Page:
For more than six decades, the wastewater treatment plant in Hastings has quietly operated near the city's historic downtown along the Mississippi River — with an environmental record that is one of the best in the country.
Now the Metropolitan Council is moving forward with longstanding plans to build a new $145 million wastewater treatment plant just outside town. Once the new plant opens in 2027, the old facility will be decommissioned, freeing up land for possible redevelopment near the city's riverfront.
Hastings has done a good job revitalizing its historic downtown area, said Met Council Member Wendy Wulff, whose district includes the Dakota County seat. At the same time, she said, "as things turned around in downtown, we knew we'd have to eventually relocate the wastewater plant to meet demand."
The regional planning body says the existing plant, built in 1955, must be replaced because it's not feasible to upgrade it. Improvements are necessary to accommodate future growth in the southeast metro area, officials say, as well as anticipated changes in the way the plant is regulated.
A virtual public hearing on the plant's relocation will start at 6 p.m. Wednesday. Members of the public are encouraged to read and comment on the plan so the council can decide whether any final revisions are necessary before moving forward.
The plant, at 100 Lea St., is "physically constrained" and expected to exceed its existing treatment capacity of a little more than 2 million gallons of wastewater daily by 2050, according to a Met Council report.
Continuing service at the existing plant through 2040 would cost at least $26 million in upgrades, the report notes.
Plus, Hastings' "sewered population" of 22,800 could increase by 24% by 2040, with employment growing by 18% in the same period — resulting in a 51% hike in wastewater flow, according to council estimates.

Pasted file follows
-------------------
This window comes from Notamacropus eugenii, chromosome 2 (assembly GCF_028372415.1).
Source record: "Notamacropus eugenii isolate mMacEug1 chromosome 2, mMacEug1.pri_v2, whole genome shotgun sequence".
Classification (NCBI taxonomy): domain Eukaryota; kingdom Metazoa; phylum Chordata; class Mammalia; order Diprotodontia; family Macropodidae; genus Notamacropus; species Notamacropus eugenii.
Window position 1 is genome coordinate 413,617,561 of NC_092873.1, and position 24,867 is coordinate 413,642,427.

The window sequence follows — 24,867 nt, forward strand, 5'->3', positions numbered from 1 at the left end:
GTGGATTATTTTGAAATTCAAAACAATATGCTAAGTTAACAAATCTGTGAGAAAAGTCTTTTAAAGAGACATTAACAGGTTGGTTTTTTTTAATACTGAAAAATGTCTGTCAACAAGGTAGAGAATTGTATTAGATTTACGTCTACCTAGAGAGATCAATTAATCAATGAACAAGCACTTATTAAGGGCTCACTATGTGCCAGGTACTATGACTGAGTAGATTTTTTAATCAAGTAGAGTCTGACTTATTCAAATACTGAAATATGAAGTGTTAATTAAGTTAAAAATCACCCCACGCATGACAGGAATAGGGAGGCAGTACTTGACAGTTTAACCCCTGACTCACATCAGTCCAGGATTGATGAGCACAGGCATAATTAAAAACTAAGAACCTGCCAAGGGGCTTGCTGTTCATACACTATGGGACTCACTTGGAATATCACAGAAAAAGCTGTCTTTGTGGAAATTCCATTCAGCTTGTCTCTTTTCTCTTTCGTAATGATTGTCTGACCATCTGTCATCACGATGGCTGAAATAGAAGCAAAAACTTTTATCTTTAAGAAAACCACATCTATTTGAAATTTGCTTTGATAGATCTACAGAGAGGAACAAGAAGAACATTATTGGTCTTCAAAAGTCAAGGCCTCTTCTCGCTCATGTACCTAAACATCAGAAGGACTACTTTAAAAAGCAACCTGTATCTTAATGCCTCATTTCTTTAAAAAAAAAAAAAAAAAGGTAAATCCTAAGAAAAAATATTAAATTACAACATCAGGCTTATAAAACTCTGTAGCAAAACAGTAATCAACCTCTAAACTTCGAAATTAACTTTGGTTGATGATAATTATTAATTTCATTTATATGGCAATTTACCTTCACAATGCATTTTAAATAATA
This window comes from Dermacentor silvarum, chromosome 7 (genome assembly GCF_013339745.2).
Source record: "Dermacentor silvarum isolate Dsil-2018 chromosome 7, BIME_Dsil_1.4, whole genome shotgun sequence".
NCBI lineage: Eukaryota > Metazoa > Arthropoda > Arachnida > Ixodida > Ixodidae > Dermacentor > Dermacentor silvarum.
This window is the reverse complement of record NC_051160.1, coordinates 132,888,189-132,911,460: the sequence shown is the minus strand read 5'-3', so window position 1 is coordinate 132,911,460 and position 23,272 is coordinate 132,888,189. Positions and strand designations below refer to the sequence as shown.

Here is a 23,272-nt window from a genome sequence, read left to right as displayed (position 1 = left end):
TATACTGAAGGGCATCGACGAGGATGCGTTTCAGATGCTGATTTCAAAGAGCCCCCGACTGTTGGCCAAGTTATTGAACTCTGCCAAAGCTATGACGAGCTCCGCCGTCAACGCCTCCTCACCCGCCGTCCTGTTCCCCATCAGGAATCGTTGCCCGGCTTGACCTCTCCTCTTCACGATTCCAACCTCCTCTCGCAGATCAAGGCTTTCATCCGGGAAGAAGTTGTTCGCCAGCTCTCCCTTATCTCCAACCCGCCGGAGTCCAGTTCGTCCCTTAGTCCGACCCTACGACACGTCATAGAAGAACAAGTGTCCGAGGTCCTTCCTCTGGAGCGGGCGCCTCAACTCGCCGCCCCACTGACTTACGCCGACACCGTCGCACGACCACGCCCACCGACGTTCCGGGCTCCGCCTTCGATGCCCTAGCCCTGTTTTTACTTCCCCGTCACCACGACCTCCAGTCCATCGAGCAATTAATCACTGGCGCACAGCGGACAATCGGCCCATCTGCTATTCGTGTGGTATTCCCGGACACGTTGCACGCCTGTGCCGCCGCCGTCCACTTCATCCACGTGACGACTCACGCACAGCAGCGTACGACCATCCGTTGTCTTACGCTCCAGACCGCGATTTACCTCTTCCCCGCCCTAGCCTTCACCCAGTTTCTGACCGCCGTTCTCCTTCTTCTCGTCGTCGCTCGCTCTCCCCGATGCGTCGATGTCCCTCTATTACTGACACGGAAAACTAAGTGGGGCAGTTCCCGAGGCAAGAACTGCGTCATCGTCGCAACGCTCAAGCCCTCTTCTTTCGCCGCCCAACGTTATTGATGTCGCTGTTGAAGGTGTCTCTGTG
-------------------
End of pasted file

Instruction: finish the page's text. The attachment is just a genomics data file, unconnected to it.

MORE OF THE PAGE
The new plant will be located on a 221-acre site southeast of the city on the border of Hastings and Ravenna Township, where a gravel pit operated until 2018. Construction is expected to begin in 2024 and take two years.
The future plant will be able to treat 10 million gallons of wastewater a day, nearly five times the capacity of the current facility. The plant's long-term service area will include portions of Marshan, Nininger and Vermillion townships,
As is the case now, treated wastewater will be discharged into the Mississippi River and solids trucked to the council's metro treatment plant in St. Paul for incineration.
"The effluent that comes out of the plant is a lot cleaner than that water we're releasing it into," Wulff said.
In 2020 the plant completed 30 consecutive years of full compliance with state and federal clean-water discharge permit requirements, according to the Met Council. Only two other plants in the United States had slightly better records, and another plant was tied with Hastings.
As 2021 comes to a close, the Hastings plant will have 31 consecutive years of full compliance. "The plant been a good neighbor," Wulff said.
The council, which owns and operates the existing plant and has already approved its relocation, will decide Feb. 23 whether to approve the plan for the project before submitting it to the Minnesota Pollution Control Agency for approval in March.
"Based on its age and obsolescence, we're happy to see the Met Council make the investment in the new facility," said Hastings City Administrator Dan Wietecha. With the future growth predicted for the Hastings area, he said, "We don't want the plant to be maxxed out."
Wietecha said it's too early to say what will replace the existing plant on its site near downtown Hastings.
"That's seven or eight years out," he said, but he added that the site's proximity to the Mississippi River gives it a "unique advantage."